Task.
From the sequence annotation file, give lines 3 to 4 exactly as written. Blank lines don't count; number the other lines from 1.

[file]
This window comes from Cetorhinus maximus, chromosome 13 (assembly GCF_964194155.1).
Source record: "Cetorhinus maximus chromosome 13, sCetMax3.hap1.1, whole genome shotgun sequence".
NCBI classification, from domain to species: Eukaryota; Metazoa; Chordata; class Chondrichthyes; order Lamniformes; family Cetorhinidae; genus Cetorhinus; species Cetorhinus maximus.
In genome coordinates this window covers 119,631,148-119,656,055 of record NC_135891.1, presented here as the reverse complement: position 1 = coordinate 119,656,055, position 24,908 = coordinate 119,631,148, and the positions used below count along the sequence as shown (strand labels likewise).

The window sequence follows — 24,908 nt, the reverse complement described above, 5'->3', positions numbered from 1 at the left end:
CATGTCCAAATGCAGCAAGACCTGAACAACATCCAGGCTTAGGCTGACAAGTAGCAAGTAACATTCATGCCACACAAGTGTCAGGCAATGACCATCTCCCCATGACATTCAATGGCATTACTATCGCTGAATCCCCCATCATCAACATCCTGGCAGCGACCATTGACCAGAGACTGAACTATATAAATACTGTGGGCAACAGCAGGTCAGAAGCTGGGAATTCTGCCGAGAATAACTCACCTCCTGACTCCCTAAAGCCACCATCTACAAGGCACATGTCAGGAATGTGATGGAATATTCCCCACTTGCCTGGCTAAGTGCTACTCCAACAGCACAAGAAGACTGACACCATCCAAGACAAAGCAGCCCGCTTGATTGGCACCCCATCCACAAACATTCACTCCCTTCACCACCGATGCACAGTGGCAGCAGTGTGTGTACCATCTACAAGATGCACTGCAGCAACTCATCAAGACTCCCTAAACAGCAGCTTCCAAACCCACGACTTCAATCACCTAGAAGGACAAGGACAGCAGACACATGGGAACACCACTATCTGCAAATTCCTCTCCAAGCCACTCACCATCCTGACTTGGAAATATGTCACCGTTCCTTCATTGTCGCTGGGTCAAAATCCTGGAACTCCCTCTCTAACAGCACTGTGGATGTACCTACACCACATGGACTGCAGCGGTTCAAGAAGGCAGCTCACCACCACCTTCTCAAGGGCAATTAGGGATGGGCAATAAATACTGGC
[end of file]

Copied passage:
NCBI classification, from domain to species: Eukaryota; Metazoa; Chordata; class Chondrichthyes; order Lamniformes; family Cetorhinidae; genus Cetorhinus; species Cetorhinus maximus.
In genome coordinates this window covers 119,631,148-119,656,055 of record NC_135891.1, presented here as the reverse complement: position 1 = coordinate 119,656,055, position 24,908 = coordinate 119,631,148, and the positions used below count along the sequence as shown (strand labels likewise).